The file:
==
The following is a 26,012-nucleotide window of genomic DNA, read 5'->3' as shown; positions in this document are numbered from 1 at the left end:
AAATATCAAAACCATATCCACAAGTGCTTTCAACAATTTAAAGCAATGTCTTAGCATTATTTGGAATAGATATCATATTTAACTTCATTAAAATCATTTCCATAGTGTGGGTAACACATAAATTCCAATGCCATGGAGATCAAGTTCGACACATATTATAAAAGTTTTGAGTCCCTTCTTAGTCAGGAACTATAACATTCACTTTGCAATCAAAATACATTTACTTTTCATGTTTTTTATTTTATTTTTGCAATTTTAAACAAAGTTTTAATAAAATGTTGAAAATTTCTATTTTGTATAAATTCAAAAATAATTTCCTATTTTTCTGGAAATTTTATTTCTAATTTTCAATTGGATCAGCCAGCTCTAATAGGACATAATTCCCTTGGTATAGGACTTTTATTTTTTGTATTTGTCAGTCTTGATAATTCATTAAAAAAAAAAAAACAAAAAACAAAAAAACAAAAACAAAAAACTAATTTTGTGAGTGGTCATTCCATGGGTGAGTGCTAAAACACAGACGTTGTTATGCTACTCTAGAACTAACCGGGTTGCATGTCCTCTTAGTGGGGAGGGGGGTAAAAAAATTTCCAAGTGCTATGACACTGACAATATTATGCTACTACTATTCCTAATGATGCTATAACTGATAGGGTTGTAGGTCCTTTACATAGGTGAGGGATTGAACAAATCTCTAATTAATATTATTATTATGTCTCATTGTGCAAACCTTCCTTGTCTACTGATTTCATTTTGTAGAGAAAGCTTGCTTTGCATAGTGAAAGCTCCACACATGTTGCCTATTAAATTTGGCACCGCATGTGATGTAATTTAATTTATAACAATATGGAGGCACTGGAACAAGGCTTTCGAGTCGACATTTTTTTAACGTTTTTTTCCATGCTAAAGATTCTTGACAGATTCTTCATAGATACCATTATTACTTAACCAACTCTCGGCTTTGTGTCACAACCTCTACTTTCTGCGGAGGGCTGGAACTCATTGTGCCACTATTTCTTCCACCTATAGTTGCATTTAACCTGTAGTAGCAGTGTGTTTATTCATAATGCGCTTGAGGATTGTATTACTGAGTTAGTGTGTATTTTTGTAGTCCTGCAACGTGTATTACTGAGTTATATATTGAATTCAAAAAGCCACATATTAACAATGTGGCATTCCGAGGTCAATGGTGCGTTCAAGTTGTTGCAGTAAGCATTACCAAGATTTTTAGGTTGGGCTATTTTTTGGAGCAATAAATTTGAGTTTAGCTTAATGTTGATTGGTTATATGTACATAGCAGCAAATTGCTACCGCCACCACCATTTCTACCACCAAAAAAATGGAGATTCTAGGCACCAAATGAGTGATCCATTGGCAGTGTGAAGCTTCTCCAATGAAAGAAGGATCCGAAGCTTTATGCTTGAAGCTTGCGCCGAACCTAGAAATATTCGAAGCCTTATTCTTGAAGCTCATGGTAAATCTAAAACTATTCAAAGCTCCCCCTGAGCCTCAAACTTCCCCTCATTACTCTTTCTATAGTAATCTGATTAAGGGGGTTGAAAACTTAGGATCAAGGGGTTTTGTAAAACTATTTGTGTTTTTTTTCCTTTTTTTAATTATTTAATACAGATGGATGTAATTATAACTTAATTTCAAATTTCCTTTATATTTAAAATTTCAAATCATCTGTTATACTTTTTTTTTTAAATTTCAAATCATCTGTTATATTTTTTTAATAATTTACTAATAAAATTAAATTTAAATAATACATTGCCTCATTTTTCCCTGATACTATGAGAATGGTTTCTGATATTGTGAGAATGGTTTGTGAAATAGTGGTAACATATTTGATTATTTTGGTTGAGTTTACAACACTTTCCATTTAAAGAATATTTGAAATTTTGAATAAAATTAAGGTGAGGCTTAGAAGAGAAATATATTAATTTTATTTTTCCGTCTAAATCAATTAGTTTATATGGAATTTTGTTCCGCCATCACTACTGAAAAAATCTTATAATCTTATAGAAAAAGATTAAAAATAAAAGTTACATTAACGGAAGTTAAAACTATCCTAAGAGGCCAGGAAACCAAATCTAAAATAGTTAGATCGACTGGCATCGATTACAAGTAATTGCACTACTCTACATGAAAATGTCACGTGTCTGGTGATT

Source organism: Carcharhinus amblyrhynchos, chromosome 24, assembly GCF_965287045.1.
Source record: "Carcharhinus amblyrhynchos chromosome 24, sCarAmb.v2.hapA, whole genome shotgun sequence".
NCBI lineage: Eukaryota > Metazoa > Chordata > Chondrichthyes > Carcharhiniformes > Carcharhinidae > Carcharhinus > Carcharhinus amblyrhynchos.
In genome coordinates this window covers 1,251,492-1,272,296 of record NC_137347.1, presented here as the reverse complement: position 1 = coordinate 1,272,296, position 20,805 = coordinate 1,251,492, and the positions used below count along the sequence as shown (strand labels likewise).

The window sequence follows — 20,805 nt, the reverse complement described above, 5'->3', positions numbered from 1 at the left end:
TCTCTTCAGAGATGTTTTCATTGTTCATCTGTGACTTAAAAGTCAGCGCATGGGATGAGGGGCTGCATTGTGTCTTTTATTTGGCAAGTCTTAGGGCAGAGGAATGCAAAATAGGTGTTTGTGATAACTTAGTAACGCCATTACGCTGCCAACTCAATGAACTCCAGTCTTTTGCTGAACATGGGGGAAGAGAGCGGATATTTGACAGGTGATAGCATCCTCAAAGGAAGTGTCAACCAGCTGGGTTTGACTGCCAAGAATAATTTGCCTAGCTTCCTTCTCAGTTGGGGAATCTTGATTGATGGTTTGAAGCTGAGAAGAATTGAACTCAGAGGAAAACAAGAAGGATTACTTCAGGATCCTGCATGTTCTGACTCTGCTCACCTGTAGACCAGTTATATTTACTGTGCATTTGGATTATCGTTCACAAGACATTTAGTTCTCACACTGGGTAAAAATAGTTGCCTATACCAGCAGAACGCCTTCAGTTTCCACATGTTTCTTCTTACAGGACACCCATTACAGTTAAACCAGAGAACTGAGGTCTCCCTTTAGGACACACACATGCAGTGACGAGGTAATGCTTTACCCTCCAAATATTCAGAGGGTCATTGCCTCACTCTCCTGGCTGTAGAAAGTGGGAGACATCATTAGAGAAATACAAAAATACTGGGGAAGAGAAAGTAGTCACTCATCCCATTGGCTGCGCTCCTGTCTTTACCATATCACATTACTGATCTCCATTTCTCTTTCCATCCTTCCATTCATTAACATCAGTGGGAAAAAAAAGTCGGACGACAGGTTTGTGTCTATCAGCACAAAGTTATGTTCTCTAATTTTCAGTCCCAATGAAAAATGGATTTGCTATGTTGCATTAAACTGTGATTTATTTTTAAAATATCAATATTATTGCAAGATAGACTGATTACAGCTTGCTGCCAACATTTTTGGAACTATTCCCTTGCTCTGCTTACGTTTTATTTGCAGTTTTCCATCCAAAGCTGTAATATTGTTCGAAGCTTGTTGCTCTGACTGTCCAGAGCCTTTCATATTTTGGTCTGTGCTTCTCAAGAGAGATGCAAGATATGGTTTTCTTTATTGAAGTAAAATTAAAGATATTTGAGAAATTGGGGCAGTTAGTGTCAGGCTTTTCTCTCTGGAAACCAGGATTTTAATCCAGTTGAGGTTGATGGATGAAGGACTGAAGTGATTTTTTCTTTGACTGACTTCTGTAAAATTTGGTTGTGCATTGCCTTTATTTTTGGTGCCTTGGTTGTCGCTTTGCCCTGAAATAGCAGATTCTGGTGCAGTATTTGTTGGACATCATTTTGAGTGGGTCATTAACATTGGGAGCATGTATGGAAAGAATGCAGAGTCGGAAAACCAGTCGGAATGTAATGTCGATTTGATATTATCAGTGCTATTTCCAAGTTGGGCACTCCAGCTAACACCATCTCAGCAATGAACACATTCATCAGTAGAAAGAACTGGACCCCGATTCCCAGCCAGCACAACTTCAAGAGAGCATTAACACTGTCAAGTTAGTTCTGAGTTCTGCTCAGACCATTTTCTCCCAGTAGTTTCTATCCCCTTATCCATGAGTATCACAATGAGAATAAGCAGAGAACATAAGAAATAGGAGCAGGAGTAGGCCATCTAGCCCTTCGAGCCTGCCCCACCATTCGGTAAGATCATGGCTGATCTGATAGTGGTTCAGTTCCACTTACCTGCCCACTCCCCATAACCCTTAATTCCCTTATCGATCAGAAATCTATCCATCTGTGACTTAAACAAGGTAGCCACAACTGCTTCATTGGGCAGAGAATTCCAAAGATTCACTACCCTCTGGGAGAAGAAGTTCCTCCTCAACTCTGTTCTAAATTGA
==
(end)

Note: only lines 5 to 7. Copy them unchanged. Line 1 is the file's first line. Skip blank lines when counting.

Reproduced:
NCBI lineage: Eukaryota > Metazoa > Chordata > Chondrichthyes > Carcharhiniformes > Carcharhinidae > Carcharhinus > Carcharhinus amblyrhynchos.
In genome coordinates this window covers 1,251,492-1,272,296 of record NC_137347.1, presented here as the reverse complement: position 1 = coordinate 1,272,296, position 20,805 = coordinate 1,251,492, and the positions used below count along the sequence as shown (strand labels likewise).

The window sequence follows — 20,805 nt, the reverse complement described above, 5'->3', positions numbered from 1 at the left end: